Best in Slot: Gear Changes for 2017
Is there an elusive list of best-in-slot backpacking gear?
I’m going give you a glimpse into the full extent of my nerdity. I realize those of you who read the post where I shared a story of at least two people catching me pinching a loaf in the backwoods of Tennessee probably feel that they are already fully aware of how big a nerd I am. I’m afraid you’ve only just scratched the surface. You see back in 2008, I decided to investigate why one of my eighth graders seemed to have trouble doing his homework. From talking to him I suspected that World of Warcraft, a game this particular student played enthusiastically, may have been a the heart of his difficulty. I found that the game was like smoking crack and have been playing ever since. It is incredibly easy to sit down to play a few minutes on Sunday afternoon only to look and find it’s Tuesday. This student is now a grad student in Chemistry at UPenn and I’m a level 110 holy paladin. I’ve flirted with asking him to be my sponsor a couple of times, I’m addicted to this game, but haven’t hit rock bottom yet. (Thanks, Russell!)
One the ways the World of Warcraft is addictive that backpacking nerds can relate to is the never ending quest for perfect gear. In the game you spend hours trying to acquire the best piece of gear in each available slot. Players feel like they are progressing in the game as they acquire more of these best-in-slot pieces, but in the game best-in-slot is always a moving target. There are always new raids and dungeons with better pieces to replace those that were formerly the best available. I think all backpackers can relate to this aspect of the game. We are, after all, always looking for our own best-in-slot pieces too.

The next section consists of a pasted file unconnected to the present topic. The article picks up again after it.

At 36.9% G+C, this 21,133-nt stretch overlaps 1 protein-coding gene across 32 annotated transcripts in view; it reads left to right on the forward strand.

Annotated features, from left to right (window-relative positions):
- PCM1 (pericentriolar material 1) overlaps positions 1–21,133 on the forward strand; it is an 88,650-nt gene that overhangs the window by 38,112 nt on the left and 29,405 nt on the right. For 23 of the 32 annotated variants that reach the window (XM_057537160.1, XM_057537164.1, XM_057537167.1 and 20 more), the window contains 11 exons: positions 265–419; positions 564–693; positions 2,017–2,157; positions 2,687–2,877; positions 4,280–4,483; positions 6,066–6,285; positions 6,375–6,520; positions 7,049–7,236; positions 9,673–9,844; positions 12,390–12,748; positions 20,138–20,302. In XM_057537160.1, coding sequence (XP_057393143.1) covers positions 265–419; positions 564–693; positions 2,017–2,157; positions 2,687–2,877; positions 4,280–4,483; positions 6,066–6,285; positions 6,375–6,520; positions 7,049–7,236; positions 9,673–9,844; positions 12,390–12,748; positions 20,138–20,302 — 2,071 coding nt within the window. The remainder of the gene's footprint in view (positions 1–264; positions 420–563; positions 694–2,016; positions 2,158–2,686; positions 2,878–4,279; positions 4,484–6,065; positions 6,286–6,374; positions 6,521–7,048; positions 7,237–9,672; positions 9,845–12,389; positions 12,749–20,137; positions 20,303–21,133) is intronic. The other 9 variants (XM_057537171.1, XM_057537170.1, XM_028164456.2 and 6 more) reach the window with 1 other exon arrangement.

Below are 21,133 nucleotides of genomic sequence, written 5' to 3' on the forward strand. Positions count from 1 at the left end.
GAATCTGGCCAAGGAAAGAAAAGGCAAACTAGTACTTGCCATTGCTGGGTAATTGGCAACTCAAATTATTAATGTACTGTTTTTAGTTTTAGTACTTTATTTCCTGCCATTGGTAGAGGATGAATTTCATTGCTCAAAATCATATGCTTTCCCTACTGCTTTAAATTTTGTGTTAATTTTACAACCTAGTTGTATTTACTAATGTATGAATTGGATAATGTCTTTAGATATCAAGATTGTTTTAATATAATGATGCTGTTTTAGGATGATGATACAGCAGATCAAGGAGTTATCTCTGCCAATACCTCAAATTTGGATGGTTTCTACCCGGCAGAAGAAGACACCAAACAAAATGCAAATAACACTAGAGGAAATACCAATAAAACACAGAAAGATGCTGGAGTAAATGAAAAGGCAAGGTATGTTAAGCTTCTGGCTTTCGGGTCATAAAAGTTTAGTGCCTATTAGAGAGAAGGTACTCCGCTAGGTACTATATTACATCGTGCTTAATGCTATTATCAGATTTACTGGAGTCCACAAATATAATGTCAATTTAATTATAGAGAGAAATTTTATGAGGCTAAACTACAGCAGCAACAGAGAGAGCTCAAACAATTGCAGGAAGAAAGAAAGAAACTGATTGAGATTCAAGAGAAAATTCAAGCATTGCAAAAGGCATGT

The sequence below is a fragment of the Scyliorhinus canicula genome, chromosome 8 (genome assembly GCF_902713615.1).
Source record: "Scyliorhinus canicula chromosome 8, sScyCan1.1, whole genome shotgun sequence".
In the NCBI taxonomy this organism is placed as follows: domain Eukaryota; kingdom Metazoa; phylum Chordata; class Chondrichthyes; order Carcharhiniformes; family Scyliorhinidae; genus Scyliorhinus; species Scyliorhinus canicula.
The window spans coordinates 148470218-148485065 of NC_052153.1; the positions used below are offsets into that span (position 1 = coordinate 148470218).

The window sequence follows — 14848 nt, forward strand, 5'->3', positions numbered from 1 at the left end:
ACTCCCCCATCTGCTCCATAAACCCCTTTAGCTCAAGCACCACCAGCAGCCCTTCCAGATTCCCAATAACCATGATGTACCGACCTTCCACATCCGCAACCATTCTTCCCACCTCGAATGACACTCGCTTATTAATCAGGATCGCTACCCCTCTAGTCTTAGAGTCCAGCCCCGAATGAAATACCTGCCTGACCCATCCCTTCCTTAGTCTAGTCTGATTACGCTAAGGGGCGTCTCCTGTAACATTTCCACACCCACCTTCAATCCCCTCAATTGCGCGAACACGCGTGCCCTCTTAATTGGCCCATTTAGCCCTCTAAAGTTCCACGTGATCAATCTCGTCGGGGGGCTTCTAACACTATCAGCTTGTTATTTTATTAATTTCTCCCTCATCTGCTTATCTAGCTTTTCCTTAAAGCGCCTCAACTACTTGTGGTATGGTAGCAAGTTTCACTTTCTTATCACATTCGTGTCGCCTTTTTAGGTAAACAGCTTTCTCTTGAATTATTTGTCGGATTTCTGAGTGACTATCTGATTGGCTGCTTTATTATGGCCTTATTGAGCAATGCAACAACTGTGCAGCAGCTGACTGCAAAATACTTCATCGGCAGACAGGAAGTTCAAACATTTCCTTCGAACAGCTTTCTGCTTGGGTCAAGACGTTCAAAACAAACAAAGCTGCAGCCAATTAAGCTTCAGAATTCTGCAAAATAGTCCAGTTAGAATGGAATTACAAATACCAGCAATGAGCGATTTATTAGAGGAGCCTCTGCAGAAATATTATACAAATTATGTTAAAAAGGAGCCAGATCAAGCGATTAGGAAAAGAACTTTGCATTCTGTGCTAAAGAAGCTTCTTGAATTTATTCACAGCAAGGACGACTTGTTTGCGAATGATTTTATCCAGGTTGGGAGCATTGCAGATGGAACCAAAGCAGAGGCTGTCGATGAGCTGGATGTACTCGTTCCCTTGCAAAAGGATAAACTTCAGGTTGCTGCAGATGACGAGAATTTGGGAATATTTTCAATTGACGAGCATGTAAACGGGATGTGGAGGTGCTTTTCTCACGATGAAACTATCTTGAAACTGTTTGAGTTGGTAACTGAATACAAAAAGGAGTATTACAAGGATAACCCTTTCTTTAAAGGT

While an injury kept me from completing my thru hike last year, I did manage to complete the southern half in two long-assed section hikes (LASH). I’m starting at Harpers Ferry in April heading north to Katahdin. I had plenty of time to reflect about my gear and made some changes for this year. Here are the highlights…
What’s New in 2017
Jetboil Flash: Last year I started my thru hike with a Brasslite alcohol stove. I love this stove. It weighs nothing. I usually boils my two cups of water using a tad over an ounce alcohol. There were a couple of times, however when my cook pot turned over. There were also occasions where the water fell short of boiling and my meal may not of been as tasty as it might have been. Someone pointed out in the fall that I could simple have added more fuel after the stove had burned out. It’s brass. It radiates heat so well it’s cold to the touch almost immediately, but I feel like I’m on a strict one ounce a day ration. In the fall, after recovering from my shoulder surgery, I used my MSR Whisperlite. I’ve used white gas stoves for 40 years. I may actually have my old Svea stove stashed somewhere. I caught at least SOBO staring at my Whisperlite in Georgia. He’d never seen one before. What would he have done if I had bought the Svea! I talked to him about his canister stove. I’ve never used one and had all sorts of questions. How do you know when you almost out of fuel? He told me you can tell by the weight and how it floats in water. This made me confident I could figure something out. This year I’m using my first canister stove, a Jetboil Flash. This stove is a light-weight, compact unit seemingly impossible to turn over.